Note: this question was also asked on biostars

are you aware of any tool that is able to perform error-tolerant pattern-matching search on protein FASTA files?

For example, I want to know, which proteins in my fasta file to matchADNG..C.G regexp (which represents ADNGCG pattern). However, I want to be tolerant to matching errors, meaning that I'm good with any protein that differs in any 1 letter in the motif: ADNG..C.D, ADNG..D.G, MDNG..C.G, etc are all good. Running all possible variants through grep is possible, but exponentially long for longer patterns (I usually have 15-20 letters in pattern, and scan ~10e6-7 sequences).

I am aware of the tool agrep (docs. As far as I know, it's not supported anymore, and also does not distinguish letters in which it's allowed to make error. Also, it does not support long enough patterns (with more than 9 errors -- and yes, I tried to recompile it with myself from here and could not get it work). Also, it's not designed for proteins specifically.

I am also aware of ScanProsite and Protein Pattern Find services. The first one is not error-prone, the second one is seems to be a web interface for grep.

  • $\begingroup$ As correctly mentioned on biostars, where I cross-posted it, I should add cross reference to that topic: biostars.org/p/409111/#409142 $\endgroup$ – marinegor Nov 22 '19 at 2:22
  • $\begingroup$ Thanks for the link. I personally have no problem with cross-posting, especially if you're linking to other sites and acknowledging the source of any gained knowledge that's added here. $\endgroup$ – gringer Nov 22 '19 at 5:24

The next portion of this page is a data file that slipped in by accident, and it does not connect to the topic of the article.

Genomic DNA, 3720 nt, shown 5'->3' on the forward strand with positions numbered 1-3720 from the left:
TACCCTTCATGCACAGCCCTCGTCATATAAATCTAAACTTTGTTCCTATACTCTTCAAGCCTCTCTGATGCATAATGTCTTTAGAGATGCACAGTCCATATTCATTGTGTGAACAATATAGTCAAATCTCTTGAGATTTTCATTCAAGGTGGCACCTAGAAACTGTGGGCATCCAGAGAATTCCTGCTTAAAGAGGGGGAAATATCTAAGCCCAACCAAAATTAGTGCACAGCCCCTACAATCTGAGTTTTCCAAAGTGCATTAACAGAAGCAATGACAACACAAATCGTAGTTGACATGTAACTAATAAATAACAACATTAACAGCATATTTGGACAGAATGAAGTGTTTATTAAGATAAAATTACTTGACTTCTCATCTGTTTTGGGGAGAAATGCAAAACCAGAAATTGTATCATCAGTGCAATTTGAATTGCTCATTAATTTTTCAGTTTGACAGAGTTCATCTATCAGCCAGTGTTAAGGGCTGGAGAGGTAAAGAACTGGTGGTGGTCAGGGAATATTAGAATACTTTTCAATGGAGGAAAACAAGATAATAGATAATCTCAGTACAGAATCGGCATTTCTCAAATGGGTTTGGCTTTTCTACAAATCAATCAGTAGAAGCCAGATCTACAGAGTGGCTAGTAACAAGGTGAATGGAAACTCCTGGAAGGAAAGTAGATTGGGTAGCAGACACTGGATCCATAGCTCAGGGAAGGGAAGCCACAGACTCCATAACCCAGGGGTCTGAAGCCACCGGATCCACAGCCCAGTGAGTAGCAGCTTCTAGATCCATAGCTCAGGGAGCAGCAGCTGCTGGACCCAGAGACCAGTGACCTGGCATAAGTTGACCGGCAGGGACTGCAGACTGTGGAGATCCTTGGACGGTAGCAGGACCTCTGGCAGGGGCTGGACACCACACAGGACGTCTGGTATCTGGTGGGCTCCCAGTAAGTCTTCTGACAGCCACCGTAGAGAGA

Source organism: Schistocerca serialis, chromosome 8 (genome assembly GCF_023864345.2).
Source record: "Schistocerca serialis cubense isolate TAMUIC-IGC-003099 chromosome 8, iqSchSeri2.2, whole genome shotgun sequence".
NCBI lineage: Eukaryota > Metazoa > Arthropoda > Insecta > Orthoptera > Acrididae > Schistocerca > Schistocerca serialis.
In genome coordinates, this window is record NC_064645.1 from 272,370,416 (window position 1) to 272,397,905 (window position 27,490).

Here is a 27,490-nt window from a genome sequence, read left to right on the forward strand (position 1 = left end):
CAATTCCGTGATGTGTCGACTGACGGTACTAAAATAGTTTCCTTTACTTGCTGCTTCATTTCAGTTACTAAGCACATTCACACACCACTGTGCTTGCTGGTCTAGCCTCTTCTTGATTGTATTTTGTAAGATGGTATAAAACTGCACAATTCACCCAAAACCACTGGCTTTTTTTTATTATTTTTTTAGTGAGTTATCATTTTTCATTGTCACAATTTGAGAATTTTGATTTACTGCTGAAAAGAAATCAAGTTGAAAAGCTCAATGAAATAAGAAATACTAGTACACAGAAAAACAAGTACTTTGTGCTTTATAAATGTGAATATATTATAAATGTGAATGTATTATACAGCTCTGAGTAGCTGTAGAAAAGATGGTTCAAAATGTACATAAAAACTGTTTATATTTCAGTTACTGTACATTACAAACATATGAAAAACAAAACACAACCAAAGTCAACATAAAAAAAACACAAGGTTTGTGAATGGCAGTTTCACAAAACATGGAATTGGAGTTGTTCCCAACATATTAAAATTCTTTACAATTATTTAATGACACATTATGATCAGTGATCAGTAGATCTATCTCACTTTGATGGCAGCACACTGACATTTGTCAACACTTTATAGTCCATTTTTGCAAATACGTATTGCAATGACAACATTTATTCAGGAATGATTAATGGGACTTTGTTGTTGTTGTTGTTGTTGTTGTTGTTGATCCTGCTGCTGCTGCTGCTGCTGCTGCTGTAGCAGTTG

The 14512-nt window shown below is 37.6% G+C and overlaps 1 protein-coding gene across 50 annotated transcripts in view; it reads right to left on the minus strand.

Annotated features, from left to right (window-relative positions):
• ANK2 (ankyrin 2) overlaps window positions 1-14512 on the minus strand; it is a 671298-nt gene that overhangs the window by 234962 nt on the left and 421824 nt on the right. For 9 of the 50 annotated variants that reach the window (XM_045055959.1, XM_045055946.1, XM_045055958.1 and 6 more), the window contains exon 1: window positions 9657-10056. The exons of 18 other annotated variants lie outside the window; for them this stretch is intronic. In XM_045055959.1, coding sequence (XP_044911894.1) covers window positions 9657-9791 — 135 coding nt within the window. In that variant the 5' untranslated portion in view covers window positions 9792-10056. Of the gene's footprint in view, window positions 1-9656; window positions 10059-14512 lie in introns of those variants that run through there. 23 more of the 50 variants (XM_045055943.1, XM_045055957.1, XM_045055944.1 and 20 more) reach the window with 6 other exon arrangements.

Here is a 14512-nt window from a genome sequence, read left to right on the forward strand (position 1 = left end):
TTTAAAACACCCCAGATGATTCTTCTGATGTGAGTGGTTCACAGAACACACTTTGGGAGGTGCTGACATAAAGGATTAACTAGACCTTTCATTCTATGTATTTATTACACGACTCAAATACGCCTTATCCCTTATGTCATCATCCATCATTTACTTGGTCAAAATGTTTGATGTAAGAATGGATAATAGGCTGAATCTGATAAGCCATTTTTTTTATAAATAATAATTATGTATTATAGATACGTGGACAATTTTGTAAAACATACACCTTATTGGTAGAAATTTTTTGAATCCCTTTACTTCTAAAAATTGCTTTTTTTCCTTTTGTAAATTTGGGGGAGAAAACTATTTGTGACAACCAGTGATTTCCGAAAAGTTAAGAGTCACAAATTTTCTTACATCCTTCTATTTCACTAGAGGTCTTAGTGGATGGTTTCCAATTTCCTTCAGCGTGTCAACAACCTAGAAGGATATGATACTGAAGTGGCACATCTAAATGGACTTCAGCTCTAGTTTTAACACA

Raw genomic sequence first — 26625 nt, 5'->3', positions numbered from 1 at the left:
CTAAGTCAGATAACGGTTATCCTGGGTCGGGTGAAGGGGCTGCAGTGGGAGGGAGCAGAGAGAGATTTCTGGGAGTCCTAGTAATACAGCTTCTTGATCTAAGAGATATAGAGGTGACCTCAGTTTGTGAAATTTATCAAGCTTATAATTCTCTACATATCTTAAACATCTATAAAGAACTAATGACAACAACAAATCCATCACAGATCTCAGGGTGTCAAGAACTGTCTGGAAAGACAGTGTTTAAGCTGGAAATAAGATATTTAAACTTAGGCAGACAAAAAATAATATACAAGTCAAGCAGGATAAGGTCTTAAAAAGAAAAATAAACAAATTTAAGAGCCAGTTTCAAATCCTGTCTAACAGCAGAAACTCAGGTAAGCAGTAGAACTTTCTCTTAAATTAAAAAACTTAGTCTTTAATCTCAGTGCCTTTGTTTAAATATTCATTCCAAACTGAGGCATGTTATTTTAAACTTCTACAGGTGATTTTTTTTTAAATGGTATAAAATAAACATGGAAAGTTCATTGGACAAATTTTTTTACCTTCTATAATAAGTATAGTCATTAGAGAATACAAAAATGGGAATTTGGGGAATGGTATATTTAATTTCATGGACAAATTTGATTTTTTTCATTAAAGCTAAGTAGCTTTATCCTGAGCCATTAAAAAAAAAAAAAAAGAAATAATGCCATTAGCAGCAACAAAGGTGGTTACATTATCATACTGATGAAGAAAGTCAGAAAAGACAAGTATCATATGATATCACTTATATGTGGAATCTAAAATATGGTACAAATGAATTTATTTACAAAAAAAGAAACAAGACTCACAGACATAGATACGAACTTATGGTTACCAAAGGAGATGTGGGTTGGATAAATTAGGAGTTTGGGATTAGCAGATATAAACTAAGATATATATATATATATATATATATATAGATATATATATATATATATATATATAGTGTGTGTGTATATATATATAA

• $\begingroup$ Have you tried using blastp with input containing IUPAC ambiguous bases, and post-filter results to match your criteria? I'm uncertain how ambiguous bases are treated for proteins, as opposed to nucleotide searches, but that might be an avenue to explore. $\endgroup$ – Alex Reynolds Sep 1 at 23:46

Python solution:
e<=2 will allow up to 2 insertions, 2 deletions, or 2 SNPs in any 2 combinations

import regex
for sequence in seq_list:
    if regex.search("(GGGGGG|TTTTTT){e<=2}", sequence):


Can also include a wildcard

for sequence in seq_list:
    if regex.search("(GGG.*GGG|TTTTTT){e<=2}", sequence):


| improve this answer | |
  • $\begingroup$ Agreed on the approach, it can be solved with an outer loop forcing s floating wildcard [AGTC] or [A-Z] across the regex search term $\endgroup$ – Michael Dec 7 '19 at 5:03
  • $\begingroup$ Thanks for the solution. The problem is, it is unadequately slow -- e.g. matching whole uniprot with that is very slow. Also, I am not aware of it's computational complexity for python regex fuzzy matching -- are you aware of its description? $\endgroup$ – marinegor Jan 8 at 14:51

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